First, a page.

CLEARWATER, Fla. — Local domestic violence shelters are improving living conditions for survivors one year after the I-Team uncovered reports detailing broken air conditioning, moldy food, exposed wiring and cockroaches.
I-Team Investigator Kylie McGivern reviewed the Florida Department of Children and Families' monitoring reports for the 10 domestic violence shelters in the Tampa Bay area this year and there were still some issues, but the list was shorter.
Last year, former residents of the Haven, spoke up about the living conditions in the Clearwater shelter.
The Haven is part of Hope Villages of America, formerly RCS Pinellas.
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“We’re not asking for, you know a 5-star resort," domestic violence survivor Jessica McBride told the I-Team in August 2019. "We just want to be able to take a hot shower and not wake up with cockroaches crawling on us in the middle of the night.”
An inspection report listed hot water issues and a sink in the kitchen disconnected, a bathroom drain not working property and bruised fruit that did not appear to be fresh.
You can read the latest reports from the Florida Department of Children and Families below:
The then executive director of the Haven told the I-Team when the state's monitoring report was released the next year, "those things won't be on it."
The Haven has kept that promise.
Tracy Wiecking became the Haven's new executive director in March.
“When I was interviewing for the position to come here, I had heard of some of the articles, read some of the articles," Wiecking said of reports from the I-Team. "We’ve done a lot of work to make sure that the facility is in good shape."
Wiecking said they've painted the shelter's bedrooms and bathrooms, are getting ready to paint the outside, are putting in new fencing, recently installed a new security system and hired a pest control company.
“What we want to do is take some of that day-to-day worry off their plate and allow them to start focusing on their healing, focusing on finding new direction in their life, working with them a plan, a way forward," Wiecking said of the domestic violence survivors who stay at the shelter.
The executive director told the I-Team there are now checklists on each shift to stay on top of the living conditions.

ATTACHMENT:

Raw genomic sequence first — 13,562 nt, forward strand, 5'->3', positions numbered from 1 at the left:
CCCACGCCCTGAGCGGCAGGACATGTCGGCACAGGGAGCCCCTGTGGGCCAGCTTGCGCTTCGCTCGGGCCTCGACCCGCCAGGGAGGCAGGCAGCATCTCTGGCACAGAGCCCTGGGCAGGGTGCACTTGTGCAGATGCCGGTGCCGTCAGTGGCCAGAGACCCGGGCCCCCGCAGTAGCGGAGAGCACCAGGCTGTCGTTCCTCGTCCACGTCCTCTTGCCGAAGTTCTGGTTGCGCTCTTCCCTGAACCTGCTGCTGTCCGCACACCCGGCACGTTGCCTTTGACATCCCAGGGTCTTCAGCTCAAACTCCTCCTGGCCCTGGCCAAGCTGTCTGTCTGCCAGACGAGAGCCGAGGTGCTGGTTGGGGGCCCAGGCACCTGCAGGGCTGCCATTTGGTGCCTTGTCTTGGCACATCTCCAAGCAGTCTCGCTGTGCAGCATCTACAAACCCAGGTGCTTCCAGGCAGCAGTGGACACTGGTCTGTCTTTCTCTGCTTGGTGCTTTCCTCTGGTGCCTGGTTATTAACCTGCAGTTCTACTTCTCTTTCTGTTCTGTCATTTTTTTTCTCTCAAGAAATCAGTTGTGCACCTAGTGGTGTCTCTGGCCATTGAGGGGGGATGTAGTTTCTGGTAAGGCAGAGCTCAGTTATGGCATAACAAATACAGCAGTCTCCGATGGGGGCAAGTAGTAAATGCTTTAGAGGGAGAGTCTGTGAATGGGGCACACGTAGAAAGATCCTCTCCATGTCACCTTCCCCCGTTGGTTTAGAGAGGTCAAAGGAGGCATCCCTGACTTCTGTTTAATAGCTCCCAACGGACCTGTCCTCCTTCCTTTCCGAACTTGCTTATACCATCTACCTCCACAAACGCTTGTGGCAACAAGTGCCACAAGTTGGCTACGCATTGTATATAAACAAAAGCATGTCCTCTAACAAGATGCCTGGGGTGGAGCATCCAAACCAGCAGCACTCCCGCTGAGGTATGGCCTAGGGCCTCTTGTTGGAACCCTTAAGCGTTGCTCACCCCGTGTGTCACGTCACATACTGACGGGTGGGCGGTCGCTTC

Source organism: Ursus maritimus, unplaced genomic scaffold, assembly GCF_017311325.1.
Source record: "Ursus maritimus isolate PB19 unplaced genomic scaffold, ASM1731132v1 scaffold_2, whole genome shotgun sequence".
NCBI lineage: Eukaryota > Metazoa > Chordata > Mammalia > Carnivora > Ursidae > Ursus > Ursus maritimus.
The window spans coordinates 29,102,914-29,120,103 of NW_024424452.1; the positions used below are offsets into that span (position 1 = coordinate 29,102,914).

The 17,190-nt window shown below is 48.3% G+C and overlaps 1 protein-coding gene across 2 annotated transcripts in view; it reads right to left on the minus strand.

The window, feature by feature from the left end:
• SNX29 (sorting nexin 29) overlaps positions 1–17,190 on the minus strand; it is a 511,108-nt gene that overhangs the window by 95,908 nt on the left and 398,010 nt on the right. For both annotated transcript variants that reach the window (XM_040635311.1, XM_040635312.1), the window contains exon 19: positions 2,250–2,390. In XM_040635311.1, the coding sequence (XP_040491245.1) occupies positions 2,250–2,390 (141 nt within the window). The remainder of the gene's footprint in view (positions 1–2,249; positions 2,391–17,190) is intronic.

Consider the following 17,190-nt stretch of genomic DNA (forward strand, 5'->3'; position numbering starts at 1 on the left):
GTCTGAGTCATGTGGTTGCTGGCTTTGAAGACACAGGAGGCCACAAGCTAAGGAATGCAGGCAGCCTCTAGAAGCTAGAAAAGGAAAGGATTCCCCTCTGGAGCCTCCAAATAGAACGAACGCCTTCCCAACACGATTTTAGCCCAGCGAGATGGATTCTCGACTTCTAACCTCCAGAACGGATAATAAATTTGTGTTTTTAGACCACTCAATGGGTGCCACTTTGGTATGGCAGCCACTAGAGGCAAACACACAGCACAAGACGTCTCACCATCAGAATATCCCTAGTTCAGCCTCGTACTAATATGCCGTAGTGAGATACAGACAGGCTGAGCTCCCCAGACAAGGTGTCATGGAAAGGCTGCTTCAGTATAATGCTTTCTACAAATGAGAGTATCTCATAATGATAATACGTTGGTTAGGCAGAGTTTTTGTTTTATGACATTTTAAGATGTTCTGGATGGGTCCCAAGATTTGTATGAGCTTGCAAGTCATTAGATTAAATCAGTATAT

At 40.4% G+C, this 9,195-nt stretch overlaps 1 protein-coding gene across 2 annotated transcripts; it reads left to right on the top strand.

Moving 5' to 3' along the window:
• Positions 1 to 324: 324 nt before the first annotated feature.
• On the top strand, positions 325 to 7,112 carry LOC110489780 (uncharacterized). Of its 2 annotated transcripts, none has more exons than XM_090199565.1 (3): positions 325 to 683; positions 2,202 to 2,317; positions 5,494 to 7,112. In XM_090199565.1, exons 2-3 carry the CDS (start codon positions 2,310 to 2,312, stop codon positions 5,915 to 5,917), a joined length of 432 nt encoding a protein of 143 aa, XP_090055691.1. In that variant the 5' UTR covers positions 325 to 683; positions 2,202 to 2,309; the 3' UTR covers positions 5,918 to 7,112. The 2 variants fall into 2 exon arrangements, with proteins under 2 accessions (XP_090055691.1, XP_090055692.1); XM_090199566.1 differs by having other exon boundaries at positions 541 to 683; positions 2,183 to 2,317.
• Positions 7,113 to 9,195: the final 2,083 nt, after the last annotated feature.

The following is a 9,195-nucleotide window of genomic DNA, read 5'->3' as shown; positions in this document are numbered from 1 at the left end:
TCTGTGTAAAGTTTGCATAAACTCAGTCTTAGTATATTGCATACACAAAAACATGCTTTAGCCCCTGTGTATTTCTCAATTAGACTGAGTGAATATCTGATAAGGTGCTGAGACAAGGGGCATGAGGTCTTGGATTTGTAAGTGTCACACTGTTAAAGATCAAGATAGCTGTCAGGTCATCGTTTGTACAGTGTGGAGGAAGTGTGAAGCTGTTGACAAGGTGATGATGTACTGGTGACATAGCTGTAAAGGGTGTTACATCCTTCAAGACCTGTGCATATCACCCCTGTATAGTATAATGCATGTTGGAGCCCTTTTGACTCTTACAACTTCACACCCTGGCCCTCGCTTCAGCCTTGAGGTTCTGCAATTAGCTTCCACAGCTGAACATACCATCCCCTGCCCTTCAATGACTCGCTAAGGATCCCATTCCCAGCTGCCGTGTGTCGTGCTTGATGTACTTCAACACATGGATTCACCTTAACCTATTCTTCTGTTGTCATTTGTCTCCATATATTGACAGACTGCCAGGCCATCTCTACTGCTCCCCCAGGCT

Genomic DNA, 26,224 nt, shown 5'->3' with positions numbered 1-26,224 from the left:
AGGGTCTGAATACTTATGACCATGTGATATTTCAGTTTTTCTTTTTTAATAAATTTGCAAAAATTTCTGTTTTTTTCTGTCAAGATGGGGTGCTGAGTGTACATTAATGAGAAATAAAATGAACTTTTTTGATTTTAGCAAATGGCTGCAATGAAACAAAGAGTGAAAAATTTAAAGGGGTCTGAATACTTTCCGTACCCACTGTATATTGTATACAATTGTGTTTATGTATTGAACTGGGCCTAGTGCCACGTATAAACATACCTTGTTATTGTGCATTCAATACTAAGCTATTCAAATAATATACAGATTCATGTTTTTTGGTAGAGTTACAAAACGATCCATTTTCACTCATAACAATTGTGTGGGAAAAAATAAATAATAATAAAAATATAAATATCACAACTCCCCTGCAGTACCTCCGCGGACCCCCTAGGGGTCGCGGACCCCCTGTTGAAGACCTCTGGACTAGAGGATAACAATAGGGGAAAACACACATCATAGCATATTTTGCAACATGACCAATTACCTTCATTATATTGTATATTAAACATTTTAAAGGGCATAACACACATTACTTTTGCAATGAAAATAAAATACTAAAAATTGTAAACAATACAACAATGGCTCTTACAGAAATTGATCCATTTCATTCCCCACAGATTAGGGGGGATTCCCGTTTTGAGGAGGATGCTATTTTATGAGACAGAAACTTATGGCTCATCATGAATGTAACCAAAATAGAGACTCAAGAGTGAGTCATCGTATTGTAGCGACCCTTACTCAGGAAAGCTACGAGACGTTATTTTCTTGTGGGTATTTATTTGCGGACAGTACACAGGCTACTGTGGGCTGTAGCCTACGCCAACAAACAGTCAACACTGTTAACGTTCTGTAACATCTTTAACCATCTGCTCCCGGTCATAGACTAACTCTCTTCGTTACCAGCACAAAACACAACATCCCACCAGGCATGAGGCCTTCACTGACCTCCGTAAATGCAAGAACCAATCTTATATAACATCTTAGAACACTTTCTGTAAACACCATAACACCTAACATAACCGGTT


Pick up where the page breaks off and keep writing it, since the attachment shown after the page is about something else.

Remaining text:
“We’re checking the food situation, we’re also checking for cleanliness, sanitizing, making sure the trash is taken out," Wiecking said.
As for a few new issues noted in this year's monitoring report from the state, like a mopping bucket with dirty water that was accessible to kids, Wiecking said the items were corrected while auditors were on site.
“We’re on track now so that Hope Village of America is in good shape, good hands, and that they’re proud of the work that we do," Wiecking said.
Not every shelter had an on-site visit this year, due to COVID-19.
A spokesperson for DCF told the I-Team, "Under normal circumstances, all domestic violence centers’ annual monitoring is completed onsite. However, as a result of the pandemic, there was a shift to desk reviews in March 2020. Desk reviews allow center staff to complete the Observation Checklist, certify it, and then submit it along with certain photos."
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Some other Tampa Bay area shelters, like the Salvation Army of West Pasco, had more work to do.
The state's inspection found a wasp nest in the childrens' playhouse, one of the two dryers broken and a dirty oven.
The Salvation Army of West Pasco told the I-Team all hazards have since been corrected.
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ABC Action News is committed to taking action against domestic violence. You can find a list of local resources, shelters, and a hotline for help here.